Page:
BBFC Classification: 18
Director: Alfred Sole
Starring: Linda Miller, Mildred Clinton, Paula Sheppard, Brooke Shields, Niles McMaster, Alphonso DeNoble
Alice, Sweet Alice (or Communion or Holy Terror) is a 1976 slasher film that pre-dates John Carpenter’s Halloween by two years, although it’s really a slasher in name only due to the fact that there is a masked killer with a knife and it doesn’t really carry many of the trademarks that Halloween would go on to establish. Alice, Sweet Alice leans more towards the giallo-style murder mystery due to its deliberate pacing and religious iconography that looms large over nearly every scene.
12-year-old Alice Spages (played by 19-year-old Paula Sheppard) and her younger sister Karen (Brooke Shields – The Blue Lagoon) live with their divorced Catholic mother, and young Alice is a little jealous of Karen as she seems to get most of the attention from their mother and other family members. After Karen’s dead body is found in the church during what was supposed to be her first communion Alice is the prime suspect and as the bodies start to pile all the evidence points towards the child, but could a 12-year-old girl really be responsible?
Well, you’ll just have to watch it to find out. Alice, Sweet Alice doesn’t take very long to establish the favouritism towards Karen and the jealousy felt towards her from Alice, but unfortunately it also doesn’t take long to establish the fact that there are really no likeable characters here and nobody to really latch onto as the plot starts to thicken, and that is the biggest drawback to the film.
However, pretty much everything else about Alice, Sweet Alice works, from the blood-soaked violence of the kills, the subtext about impending womanhood and sexual awakening and the religious imagery through to some reasonably solid performances, despite none of the characters being particularly endearing. Paula Sheppard pretty much nails the ‘creepy kid’ role that the film really hangs on and Alphonso DeNoble makes an appearance as the Spages’ grossly overweight paedophile landlord, who may not make for a savoury character but his appearances probably has the most entertainment value. The direction is also pretty good for this type of low-budget shocker, with director Alfred Sole managing to create a tense atmosphere for the most part, although some of the scenes in the first act are a little drawn out.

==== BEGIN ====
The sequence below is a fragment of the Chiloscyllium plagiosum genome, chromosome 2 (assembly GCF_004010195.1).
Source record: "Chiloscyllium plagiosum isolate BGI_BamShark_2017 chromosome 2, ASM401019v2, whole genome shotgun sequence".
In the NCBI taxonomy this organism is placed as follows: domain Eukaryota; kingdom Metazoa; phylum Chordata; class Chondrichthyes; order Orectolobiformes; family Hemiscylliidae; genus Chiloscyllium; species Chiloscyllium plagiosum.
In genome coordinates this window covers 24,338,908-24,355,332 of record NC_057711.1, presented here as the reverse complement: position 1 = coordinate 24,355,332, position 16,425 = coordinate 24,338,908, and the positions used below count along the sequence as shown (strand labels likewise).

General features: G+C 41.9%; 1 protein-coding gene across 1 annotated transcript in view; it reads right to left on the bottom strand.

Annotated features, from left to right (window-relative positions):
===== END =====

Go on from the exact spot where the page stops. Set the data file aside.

Overall, Alice, Sweet Alice is an unnerving little shocker that borrows a lot from the European giallos that came before it, as well as some of the secondary, more underlying themes of The Exorcist, and it works well enough in trying to emulate the shock value of those films. At 102 minutes it is a little long for this type of film and the washed-out look – due to age rather than a stylistic choice – does make the film look older than it is but for fans of giallo and ’70s horror Alice, Sweet Alice is worth checking out, especially as the DVD comes with the original Communion title sequence, audio commentary by director Alfred Sole and editor Edward Salier, a reversible sleeve including new and original artwork and a collector’s booklet, which makes it a decent edition to get your hands on.
Special Features: Audio commentary by director Alfred Sole and film editor Edward Salier, alternative Communion title sequence, stills gallery, trailer, booklet notes by Calum Waddell, reversible sleeve incorporating original artwork.
UK Release Date: 17th February 2014